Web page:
nytheatre.com review by Martin Denton
August 15, 2013
A scene from The Hat
The Hat referred to in the title of this one-act play by Melissa R. Randel is the sparkling gold topper she wore and danced with in the musical A Chorus Line. At the very beginning of The Hat, Randel executes the now-iconic choreography that Michael Bennett created for his actors and their hats, describing the steps as she seamlessly moves through them until she triumphantly cocks her head back—as she puts it, "left cheek to God."
Randel tells us in a note in the show's program that she "spent five years of my life performing A Chorus Line—on Broadway, on tour with the International and National Companies, and on the road with the Bus and Truck." I checked and it turns out that I actually saw Randel on Broadway in 1983, the first time I saw A Chorus Line (and several of her co-stars from that year were in the audience at the performance I attended at FringeNYC). There's no doubt that this experience was the peak of Randel's professional career, and the glimpses we get of what her life was like working on that show—humorous stories about being in the wrong place for auditions and at rehearsals, tales of hasty match-ups on the road, her first meeting with Michael Bennett—are fascinating and tantalizing. (My top moment: learning that the shoes she wore were designed specifically for her feet. Several pairs of said shoes are in evidence on stage at The Hat.)
But The Hat wants to be more than a simple reminiscence. Most of the hour-long show is devoted to portrayals of the sad marriage of Randel's parents. Her mother was a chorus dancer and her father was a trombonist with Woody Herman's band. They met and fell instantly in love, marrying after just a few weeks together. But the fairy tale romance dissipated quickly. He was interested only in his music and, soon, his drinking. She became hard and bitter. "I don't know what they were for or against," Randel tells us, evoking a famous line from "At the Ballet" in A Chorus Line. Her father was distant and cruel. Her mother was unhappy and mean. It's obvious that young Randel (who calls herself "Ruth" in The Hat) sought the same escape as most of the characters in A Chorus Line. But unfortunately, instead of confiding in us about her own feelings, her focus is squarely on her parents, especially her dad. She winds up covering ground that's been covered in countless books and films and plays (Side Man comes right to mind).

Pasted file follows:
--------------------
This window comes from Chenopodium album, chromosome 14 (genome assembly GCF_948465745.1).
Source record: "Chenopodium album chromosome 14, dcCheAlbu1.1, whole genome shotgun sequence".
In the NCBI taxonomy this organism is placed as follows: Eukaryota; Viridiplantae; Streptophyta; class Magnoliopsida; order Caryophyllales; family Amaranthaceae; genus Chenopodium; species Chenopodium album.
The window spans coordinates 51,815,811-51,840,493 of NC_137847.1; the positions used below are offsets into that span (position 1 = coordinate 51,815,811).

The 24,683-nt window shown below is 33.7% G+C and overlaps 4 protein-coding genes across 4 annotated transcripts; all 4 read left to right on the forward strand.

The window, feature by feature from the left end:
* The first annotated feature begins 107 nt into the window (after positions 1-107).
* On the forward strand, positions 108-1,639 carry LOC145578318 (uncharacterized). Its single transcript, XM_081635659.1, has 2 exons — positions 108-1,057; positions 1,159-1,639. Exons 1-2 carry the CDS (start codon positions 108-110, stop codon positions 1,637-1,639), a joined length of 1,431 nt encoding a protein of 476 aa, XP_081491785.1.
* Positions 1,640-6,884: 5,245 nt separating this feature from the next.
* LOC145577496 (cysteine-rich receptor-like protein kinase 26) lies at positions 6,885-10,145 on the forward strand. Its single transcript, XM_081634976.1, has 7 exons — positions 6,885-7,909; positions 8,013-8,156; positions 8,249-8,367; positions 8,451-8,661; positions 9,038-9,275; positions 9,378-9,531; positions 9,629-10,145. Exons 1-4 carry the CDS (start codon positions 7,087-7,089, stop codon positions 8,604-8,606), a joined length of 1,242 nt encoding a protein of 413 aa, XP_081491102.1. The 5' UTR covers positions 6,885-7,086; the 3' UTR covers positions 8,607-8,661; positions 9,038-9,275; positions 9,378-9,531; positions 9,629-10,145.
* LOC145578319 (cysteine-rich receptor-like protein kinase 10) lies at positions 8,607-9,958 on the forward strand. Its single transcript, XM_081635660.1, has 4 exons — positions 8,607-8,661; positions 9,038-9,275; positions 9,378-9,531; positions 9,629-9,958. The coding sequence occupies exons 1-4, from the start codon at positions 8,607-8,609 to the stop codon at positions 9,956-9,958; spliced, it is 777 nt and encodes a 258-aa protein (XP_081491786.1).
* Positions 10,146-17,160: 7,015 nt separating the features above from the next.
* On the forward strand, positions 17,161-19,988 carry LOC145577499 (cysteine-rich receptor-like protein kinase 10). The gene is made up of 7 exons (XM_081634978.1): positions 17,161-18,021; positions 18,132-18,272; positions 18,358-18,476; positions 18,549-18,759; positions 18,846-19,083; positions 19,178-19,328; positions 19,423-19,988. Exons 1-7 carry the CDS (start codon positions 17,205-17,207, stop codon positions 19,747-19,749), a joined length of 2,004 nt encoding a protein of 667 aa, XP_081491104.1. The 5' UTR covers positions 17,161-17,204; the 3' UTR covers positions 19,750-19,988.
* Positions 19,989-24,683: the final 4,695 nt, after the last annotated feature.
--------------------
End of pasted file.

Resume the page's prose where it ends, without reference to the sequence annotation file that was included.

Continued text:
I kept wishing for the story only she knows: the one about why she left home, how she found her way into the (then) most successful musical of all time, what that experience did to her. The FringeNYC program guide blurb gives away the piece's climactic event, which is that her father dies while she is performing in the show for the 87th time. This obviously affected Randel; but she went on to do more than 2,000 more performances after he died: I wanted to know how she got through them and what she'd learned (or failed to learn). We don't ever get a sense of her relationship to her craft here (though she's in full command of her body and dances flawlessly throughout the piece). I kept wondering: What did Randel do for love?
If they continue to develop this piece, I hope that director Sergio Castillo and Randel will think about the unique story she has to share with audiences and shift their focus to it.
I should add that Randel is accompanied throughout by trombonist David Gibson, who also plays her father and other men in the story. I suspect that the storytelling might be cleaner if she were the only one onstage.